How does your college or university promote collaboration around caring for our common home? Let us know!
Since its inception, the Church has been a staunch defender of human dignity. One violation of this God-given quality is human trafficking, which the UN Office on Drugs and Crime defines as “the recruitment, transportation, transfer, harbouring or receipt of persons, by means of the threat or use of force […] for the purpose of exploitation,” which can include forced prostitution, other types of sexual exploitation, forced labor, slavery, or forced removal of organs. The UN Interregional Crime and Justice Research Institute estimates that there are 2.7 million victims of trafficking around the world.
The pervasiveness and horror of this crime make the issue particularly pressing. Pope Francis says, “It constitutes a grave violation of the human rights of those victimized and is an offense against their dignity, as well as a defeat for the worldwide community.” He calls for “a shared sense of responsibility and firmer political will to gain victory on this front.” Human trafficking clearly calls for a response from Catholics, especially as a violation of the Catholic Social Teaching principles of human life and dignity, human rights and responsibilities, preferential option for the poor and vulnerable, dignity of work and workers’ rights, and solidarity.
These principles guide many Catholic colleges and universities in their involvement in anti-human trafficking work and research. Saint Vincent College (SVC) received a Global Solidarity Grant for their anti-human trafficking project, “Connecting the Local Community to the Global Issue of Human Trafficking.” The grant, offered jointly by the Association of Catholic Colleges and Universities and Catholic Relief Services, funded a special opportunity to learn about human trafficking to the college’s annual Campus Ministry Spring Break Service Trip to Brazil. On that trip, participants prepared meals, worked with orphans and abandoned elderly, served at an AIDS clinic, taught language, and played with the children at the Missionary Sisters of Christ’s schools in São Paulo. In addition, they heard presentations on human trafficking in Brazil from the Sisters, who work closely with survivors of human and sex trafficking. Speakers shared their firsthand experiences of sheltering survivors and educating the vulnerable population about the threat of human trafficking. Fr. Killian Loch, director of campus ministry, says it was “very powerful being with [the Sisters] and seeing their joy, and listening to them speak of true freedom.”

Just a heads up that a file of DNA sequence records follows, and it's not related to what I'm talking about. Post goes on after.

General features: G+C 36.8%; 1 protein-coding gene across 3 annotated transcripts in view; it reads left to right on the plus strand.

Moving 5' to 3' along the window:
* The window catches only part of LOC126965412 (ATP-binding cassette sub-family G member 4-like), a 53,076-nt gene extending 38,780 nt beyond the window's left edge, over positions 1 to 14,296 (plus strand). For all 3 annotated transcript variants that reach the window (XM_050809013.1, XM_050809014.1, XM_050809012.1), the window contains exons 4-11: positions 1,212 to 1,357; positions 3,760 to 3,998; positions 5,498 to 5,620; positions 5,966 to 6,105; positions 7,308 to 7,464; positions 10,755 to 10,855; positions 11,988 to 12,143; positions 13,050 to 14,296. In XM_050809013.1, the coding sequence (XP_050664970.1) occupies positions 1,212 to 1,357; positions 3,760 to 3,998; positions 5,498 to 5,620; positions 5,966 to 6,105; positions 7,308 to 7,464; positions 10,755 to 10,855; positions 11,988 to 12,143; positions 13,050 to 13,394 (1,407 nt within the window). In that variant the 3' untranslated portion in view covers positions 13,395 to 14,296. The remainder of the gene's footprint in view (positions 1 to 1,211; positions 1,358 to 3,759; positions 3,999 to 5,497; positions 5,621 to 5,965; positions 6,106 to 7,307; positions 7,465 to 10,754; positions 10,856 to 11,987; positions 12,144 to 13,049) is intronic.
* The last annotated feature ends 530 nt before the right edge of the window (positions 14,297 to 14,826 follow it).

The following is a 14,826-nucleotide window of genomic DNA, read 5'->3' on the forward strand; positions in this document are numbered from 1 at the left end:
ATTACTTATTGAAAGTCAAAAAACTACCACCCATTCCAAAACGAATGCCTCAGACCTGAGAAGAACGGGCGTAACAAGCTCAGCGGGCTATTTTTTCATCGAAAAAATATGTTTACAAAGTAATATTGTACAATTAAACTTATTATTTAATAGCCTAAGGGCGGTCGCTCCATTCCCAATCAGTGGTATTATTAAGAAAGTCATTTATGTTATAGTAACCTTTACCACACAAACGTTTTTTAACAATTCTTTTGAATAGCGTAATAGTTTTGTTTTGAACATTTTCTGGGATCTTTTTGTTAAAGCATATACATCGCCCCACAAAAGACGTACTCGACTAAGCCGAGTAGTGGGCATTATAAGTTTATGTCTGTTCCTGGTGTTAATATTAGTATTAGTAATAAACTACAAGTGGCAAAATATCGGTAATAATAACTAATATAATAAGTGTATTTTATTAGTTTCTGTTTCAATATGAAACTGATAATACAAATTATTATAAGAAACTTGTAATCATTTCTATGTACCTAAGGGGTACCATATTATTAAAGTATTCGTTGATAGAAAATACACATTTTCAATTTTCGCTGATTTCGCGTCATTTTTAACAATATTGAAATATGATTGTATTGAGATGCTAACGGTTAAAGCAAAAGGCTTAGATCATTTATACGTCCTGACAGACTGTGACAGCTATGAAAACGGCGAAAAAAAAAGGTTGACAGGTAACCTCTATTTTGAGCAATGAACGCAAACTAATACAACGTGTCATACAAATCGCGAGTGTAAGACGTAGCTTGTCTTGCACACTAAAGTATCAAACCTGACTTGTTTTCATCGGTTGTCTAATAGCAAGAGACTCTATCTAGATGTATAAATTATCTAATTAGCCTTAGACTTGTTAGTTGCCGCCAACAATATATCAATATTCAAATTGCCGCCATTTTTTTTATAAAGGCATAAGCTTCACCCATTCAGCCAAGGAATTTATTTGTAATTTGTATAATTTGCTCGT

To engender true freedom for all victims and survivors of human trafficking, it is essential to raise awareness on the issue. On the SVC campus, the Global Solidarity Grant also went towards assisting students on an anti-human trafficking committee in observing the feast day of St. Josephine Bakhita, patron saint for victims of slavery and trafficking. The feast day coincides with the International Day of Prayer and Awareness Against Human Trafficking, with students attending Mass and an awareness campaign. In addition, the committee hosts a Day of Awareness in April, which includes informational displays and activities such as prayer sessions, art demonstrations, letter-writing to trafficking victims, and speakers from external organizations like the Pittsburgh-based Project to End Human Trafficking. Overall, the events on campus as well as the spring break service trip flow from a desire among students and faculty “for ways to become more connected to Catholic Social Teaching,” says Fr. Loch.
Another example of deepening connections to CST in the area of human trafficking is found at the College of St. Benedict (CSB)in Minnesota. In 2016, CSB Campus Ministry’s Alternative Break Experience (ABE) ministry coordinates a yearly service trip on sex trafficking awareness in St. Paul and Minneapolis. Participants and coordinators partner with Breaking Free, a St. Paul-based nonprofit organization that helps women and girls “escape systems of prostitution and sexual exploitation” through survivor-led and victim-centered “services, housing, and education.” The trip’s effects are lasting; in a reflection from last year’s ABE, one student wrote, “Breaking Free and the reality of sex trafficking demonstrated the importance of communities so powerfully and I will be very intentional about engaging and being a part of my community.”
CSB Campus Ministry’s Spirituality and Social Justice (SSJ) ministry coordinates a yearly Sex Trafficking Awareness Week, including a collection at Mass for a Sexual Assault Center; presentations on topics such as “Transforming Porn Culture,” sex trafficking basics, and advocacy. Carley Castellanos, assistant director of campus ministry, reports that around 200 students, staff, and faculty members participated in the activities, including the Handprint Campaign. Castellanos says the Campaign encourages the campus community “to stamp their hand and commit to ending sex trafficking.”